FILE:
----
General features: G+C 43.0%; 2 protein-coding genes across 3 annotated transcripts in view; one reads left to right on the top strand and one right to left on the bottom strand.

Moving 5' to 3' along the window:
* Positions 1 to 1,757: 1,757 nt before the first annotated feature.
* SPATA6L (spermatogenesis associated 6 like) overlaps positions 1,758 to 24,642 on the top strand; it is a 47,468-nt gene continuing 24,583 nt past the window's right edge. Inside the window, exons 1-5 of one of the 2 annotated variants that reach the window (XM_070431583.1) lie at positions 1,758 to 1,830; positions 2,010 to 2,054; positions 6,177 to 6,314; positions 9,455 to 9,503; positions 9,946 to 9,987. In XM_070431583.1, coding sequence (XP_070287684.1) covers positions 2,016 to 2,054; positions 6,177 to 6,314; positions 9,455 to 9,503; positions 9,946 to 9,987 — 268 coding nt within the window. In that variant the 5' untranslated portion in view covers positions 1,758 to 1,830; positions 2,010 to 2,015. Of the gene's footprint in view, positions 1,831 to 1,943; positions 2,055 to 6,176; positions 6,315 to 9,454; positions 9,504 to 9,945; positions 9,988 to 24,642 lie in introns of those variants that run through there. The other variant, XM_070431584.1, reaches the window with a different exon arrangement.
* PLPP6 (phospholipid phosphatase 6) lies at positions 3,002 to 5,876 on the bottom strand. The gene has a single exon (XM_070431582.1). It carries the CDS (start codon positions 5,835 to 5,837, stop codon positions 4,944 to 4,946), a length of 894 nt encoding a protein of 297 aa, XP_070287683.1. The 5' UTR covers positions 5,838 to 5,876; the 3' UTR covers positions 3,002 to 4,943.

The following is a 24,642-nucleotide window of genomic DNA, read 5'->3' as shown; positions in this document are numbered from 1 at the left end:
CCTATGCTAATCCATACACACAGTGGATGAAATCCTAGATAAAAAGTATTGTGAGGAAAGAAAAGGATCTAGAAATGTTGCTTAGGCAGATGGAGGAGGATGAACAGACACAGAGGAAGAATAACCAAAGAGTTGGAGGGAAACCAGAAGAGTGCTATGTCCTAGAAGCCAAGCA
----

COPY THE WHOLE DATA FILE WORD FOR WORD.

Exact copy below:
General features: G+C 43.0%; 2 protein-coding genes across 3 annotated transcripts in view; one reads left to right on the top strand and one right to left on the bottom strand.

Moving 5' to 3' along the window:
* Positions 1 to 1,757: 1,757 nt before the first annotated feature.
* SPATA6L (spermatogenesis associated 6 like) overlaps positions 1,758 to 24,642 on the top strand; it is a 47,468-nt gene continuing 24,583 nt past the window's right edge. Inside the window, exons 1-5 of one of the 2 annotated variants that reach the window (XM_070431583.1) lie at positions 1,758 to 1,830; positions 2,010 to 2,054; positions 6,177 to 6,314; positions 9,455 to 9,503; positions 9,946 to 9,987. In XM_070431583.1, coding sequence (XP_070287684.1) covers positions 2,016 to 2,054; positions 6,177 to 6,314; positions 9,455 to 9,503; positions 9,946 to 9,987 — 268 coding nt within the window. In that variant the 5' untranslated portion in view covers positions 1,758 to 1,830; positions 2,010 to 2,015. Of the gene's footprint in view, positions 1,831 to 1,943; positions 2,055 to 6,176; positions 6,315 to 9,454; positions 9,504 to 9,945; positions 9,988 to 24,642 lie in introns of those variants that run through there. The other variant, XM_070431584.1, reaches the window with a different exon arrangement.
* PLPP6 (phospholipid phosphatase 6) lies at positions 3,002 to 5,876 on the bottom strand. The gene has a single exon (XM_070431582.1). It carries the CDS (start codon positions 5,835 to 5,837, stop codon positions 4,944 to 4,946), a length of 894 nt encoding a protein of 297 aa, XP_070287683.1. The 5' UTR covers positions 5,838 to 5,876; the 3' UTR covers positions 3,002 to 4,943.

The following is a 24,642-nucleotide window of genomic DNA, read 5'->3' as shown; positions in this document are numbered from 1 at the left end:
CCTATGCTAATCCATACACACAGTGGATGAAATCCTAGATAAAAAGTATTGTGAGGAAAGAAAAGGATCTAGAAATGTTGCTTAGGCAGATGGAGGAGGATGAACAGACACAGAGGAAGAATAACCAAAGAGTTGGAGGGAAACCAGAAGAGTGCTATGTCCTAGAAGCCAAGCA